The Psychology of Quality of Life

  • Lenderking W
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So far, I have covered several life domains: work life, material life, social life, family life, marital life, health life, and leisure life. I have described the psychology of well-being in the context of these domains. These domains can be viewed as highly salient to the vast majority of people. In other words, the sense of overall well-being is very much dependent of the sense of well-being in the aforementioned domains. There are other domains that may play an important role the subjective aspects of QOL, but these tend to vary in salience. Examples include spiritual life, political life, national life, environmental life, and educational life. Some people tend to engage in activities that make these domains highly salient and hence contribute significantly to one’s overall sense of well-being. In other words, these domains are not universal in their impact on subjective well-being. They tend to impact some people, not others. This chapter is devoted to these domains that are less universal.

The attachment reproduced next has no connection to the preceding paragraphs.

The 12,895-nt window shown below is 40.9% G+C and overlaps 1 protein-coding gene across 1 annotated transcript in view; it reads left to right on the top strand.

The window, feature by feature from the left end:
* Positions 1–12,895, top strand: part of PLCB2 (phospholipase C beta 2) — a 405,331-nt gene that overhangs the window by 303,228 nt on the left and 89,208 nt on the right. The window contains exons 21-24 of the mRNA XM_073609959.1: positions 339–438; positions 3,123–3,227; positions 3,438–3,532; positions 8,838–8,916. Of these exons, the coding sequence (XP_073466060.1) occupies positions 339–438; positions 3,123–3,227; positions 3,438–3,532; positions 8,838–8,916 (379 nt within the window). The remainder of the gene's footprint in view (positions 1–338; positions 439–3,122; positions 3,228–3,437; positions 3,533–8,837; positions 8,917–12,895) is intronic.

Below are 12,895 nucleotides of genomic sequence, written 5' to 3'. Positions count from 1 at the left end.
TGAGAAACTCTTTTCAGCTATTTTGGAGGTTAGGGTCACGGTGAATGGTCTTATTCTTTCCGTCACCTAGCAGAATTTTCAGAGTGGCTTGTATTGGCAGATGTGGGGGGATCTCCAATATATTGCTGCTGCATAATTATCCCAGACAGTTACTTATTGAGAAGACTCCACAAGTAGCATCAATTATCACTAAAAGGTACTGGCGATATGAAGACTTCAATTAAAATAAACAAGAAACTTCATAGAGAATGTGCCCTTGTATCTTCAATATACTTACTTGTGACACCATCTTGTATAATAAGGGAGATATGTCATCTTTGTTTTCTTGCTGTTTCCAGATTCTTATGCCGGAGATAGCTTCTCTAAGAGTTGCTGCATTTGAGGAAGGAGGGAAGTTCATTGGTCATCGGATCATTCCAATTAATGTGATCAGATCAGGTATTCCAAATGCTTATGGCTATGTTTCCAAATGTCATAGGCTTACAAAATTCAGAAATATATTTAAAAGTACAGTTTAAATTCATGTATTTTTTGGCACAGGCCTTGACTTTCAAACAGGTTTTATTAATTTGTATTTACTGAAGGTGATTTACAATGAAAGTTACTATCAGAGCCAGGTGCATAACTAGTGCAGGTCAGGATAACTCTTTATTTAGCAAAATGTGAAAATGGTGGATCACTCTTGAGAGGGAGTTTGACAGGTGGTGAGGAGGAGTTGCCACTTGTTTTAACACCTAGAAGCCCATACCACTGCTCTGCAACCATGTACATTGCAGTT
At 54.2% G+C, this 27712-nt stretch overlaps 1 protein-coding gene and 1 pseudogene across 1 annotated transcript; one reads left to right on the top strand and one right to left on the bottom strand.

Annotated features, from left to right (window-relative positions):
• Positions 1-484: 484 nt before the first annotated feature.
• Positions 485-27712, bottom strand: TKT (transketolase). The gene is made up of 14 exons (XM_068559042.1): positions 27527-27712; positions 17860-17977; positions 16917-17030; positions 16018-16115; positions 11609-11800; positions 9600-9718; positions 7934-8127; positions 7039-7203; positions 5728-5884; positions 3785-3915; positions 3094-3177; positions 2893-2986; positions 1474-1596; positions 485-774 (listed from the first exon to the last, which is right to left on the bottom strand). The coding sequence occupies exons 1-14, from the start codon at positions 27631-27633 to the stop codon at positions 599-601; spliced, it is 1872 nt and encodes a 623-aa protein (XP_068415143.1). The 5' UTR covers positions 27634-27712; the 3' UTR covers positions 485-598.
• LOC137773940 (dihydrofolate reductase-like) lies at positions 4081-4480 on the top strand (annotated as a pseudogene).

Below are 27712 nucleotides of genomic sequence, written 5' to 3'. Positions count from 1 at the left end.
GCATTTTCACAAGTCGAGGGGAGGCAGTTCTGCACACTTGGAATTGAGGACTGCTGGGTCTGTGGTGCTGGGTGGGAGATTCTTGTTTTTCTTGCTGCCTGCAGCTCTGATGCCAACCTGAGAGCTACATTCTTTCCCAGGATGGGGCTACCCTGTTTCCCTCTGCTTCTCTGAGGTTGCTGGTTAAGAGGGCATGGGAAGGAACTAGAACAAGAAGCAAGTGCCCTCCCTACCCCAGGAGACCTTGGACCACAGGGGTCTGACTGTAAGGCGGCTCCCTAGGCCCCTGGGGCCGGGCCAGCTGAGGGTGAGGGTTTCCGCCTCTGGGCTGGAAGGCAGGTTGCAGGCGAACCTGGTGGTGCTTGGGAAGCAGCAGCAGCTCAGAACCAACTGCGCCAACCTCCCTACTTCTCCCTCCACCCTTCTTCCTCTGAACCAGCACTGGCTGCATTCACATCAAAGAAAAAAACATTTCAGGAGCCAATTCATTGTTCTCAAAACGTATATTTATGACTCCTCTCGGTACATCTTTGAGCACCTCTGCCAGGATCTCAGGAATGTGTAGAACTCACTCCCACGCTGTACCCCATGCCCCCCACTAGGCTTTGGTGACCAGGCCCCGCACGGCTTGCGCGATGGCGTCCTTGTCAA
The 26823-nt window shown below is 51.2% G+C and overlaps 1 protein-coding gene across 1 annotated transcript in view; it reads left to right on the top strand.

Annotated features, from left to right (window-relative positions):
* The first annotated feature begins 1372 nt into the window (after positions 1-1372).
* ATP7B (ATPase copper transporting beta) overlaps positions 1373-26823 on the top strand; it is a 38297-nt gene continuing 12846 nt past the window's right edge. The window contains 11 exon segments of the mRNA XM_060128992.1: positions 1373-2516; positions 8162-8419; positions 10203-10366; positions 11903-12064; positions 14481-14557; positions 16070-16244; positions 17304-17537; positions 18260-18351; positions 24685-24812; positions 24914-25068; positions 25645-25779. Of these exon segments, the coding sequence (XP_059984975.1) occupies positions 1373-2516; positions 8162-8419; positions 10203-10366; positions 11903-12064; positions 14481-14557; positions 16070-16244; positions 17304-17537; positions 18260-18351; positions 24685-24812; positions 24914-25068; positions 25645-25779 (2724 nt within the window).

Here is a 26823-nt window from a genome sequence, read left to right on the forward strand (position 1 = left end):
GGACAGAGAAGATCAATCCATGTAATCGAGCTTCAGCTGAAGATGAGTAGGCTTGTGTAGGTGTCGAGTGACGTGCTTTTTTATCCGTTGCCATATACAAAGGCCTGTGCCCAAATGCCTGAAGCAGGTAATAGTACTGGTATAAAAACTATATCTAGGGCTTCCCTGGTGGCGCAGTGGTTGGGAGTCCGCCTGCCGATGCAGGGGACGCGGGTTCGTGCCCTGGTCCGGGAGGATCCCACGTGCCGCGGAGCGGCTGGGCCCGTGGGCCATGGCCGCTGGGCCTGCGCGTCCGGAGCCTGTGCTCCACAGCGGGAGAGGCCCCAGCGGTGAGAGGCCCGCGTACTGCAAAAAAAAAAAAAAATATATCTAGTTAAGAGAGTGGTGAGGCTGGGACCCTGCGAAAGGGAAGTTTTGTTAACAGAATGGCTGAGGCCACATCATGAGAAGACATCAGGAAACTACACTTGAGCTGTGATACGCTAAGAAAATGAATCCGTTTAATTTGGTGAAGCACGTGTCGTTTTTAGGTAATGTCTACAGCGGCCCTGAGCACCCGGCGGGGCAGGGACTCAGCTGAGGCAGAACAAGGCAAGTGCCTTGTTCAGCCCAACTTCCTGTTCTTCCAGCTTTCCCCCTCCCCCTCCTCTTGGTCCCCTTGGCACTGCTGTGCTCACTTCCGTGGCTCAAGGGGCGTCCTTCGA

Lenderking, W. R. (2005). The Psychology of Quality of Life. Quality of Life Research, 14(5), 1439–1441.

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